Distinguishing commedia dell’arte characters from one another includes the manner in which they move, which indicates they were professionals actors.
“Brighella’s weight is placed on a bent leg. The other is extended, lightly touching the ground. His elbows are up with his hands spread out. Whether or not he is moving, his feet are constantly moving, dancing back and forth. Like Arlecchino, his back is curved at the lumbar region. When Brighella walks, his head stays in place, but his legs come up to the side and his torso sways from side to side. It is a very soft walk, similar to tip-toeing, the difference being that his legs are spread.” (See Brighella.)
Wikipedia lists the names of characters modelled on Brighella. It’s impressive. By and large, Brighella’s descendants are gentler than their ancestor. The list includes Scapino, Mezzetino, Mascarille, Sganarelle, Turlupin, Figaro, etc. Brighella-Sganarelle is Leporello in Mozart’s Don Giovanni (K 527).
Molière (1722 – 1673) was both an actor and a dramatist. He therefore played the following Brighella associated roles:
- Mascarille (Les Précieuses ridicules), 1659;
- Sganarelle (Sganarelle ou le Cocu imaginaire and Dom Juan), 1660 (both);
- Scapino (Les Fourberies [deceits] de Scapin), 1671.
There is conflicting information regarding Brighella. According to some sources, he is a villain who fizzles out. Yet, if Figaro is heir to Brighella, he is clever and swift, but he is not a villain. It could be that Watteau‘s Fêtes galantes depictions of figures from the commedia dell’arte transformed Brighella and that the comédie larmoyante (the tearful comedy) and bourgeois drama reshaped the original Brighella, though not completely. I’ll remember him as an ancestor to Figaro. Mozart’s Nozze di Figaro and Rossini’s Barber of Seville. I suspect figures from the commedia dell’arte will remain a favourite with artists and composers: Debussy, Fauré, Mozart, Rossini…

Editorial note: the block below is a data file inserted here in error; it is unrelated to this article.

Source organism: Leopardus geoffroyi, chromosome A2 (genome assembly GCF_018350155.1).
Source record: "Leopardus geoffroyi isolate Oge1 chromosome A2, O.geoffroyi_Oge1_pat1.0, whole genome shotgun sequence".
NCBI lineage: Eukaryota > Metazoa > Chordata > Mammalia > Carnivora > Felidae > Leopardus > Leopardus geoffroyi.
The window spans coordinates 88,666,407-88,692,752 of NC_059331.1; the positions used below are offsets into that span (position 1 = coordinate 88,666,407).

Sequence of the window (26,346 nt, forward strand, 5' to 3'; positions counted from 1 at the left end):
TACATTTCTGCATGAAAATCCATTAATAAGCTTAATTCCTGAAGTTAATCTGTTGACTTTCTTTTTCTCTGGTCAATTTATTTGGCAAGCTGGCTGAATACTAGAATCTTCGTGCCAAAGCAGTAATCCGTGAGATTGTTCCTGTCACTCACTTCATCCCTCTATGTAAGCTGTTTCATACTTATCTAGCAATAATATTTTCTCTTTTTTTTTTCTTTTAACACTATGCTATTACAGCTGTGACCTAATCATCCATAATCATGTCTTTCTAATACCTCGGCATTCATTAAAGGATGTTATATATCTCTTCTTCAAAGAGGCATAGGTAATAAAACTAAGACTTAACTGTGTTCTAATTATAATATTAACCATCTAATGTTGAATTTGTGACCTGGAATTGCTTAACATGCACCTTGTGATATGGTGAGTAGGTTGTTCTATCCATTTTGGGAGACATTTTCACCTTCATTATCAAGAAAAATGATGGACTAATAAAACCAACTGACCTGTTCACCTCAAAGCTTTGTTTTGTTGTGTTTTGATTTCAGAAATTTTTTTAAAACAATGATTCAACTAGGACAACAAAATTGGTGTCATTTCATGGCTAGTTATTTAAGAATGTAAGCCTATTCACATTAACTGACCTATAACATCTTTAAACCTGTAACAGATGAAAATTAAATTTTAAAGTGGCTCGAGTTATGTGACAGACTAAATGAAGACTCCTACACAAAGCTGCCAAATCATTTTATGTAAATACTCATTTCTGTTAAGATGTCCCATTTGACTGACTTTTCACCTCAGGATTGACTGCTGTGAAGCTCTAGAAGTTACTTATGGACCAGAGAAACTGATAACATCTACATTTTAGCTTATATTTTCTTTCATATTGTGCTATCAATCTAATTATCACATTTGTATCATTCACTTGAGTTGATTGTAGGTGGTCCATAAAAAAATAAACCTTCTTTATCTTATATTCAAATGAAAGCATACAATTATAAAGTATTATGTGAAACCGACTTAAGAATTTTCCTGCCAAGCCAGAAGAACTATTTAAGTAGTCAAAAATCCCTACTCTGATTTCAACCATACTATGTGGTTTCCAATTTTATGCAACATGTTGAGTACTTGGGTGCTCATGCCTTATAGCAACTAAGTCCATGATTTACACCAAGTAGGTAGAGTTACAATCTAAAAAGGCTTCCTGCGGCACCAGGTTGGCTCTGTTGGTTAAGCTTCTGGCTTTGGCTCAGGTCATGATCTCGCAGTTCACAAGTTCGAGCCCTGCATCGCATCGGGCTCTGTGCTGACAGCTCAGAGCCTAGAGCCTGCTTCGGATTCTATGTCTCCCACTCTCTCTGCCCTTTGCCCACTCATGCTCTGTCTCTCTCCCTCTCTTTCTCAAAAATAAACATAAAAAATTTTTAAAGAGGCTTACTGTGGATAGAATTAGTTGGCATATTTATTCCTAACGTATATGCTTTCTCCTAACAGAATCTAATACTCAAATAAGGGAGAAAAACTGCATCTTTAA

And we close the commedia dell’arte series. Characters may reappear. They’re everywhere. For quick information, I suggest About.com, listed under sources and resources, below.
My kindest regards to all of you.
- Molière’s Tartuffe & Northrop Frye (21 July 2014)
- Beaumarchais’ Trilogy: The Guilty Mother (18 July 2014)
- The Figaro Trilogy (14 July 2014)
- Picasso in Paris (9 July 2014)
- Picasso’s Harlequin (3 July 2014)
- Arlecchino, Arlequin, Harlequin (30 June 2014)
- Pantalone: la Commedia dell’arte (20 June 2014)
- Molière’s Précieuses ridicules (7 October 2011)
Sources and Resources
- Brighella http://onkeljoe.deviantart.com/art/brighella-2012-280948677
- Watteau at the Royal Gallery, the Guardian, UK
- Brunelleschi http://www.arcadja.com/auctions/en/brunelleschi_enrico/artist/112813/
- Brighella http://web.archive.org/web/20091027100540/http://geocities.com/commedia_dellarte/Characters/brighella/brighella.html
- Commedia dell’arte About.com
- Suite bergamasque, Wikipedia
[i] “Brighella,” Phyllis Hartnoll, ed., The Oxford Companion to the Theatre, 3rd Edition (London: Oxford University Press, 1967 ).© Micheline Walker 23 July 2014 WordPress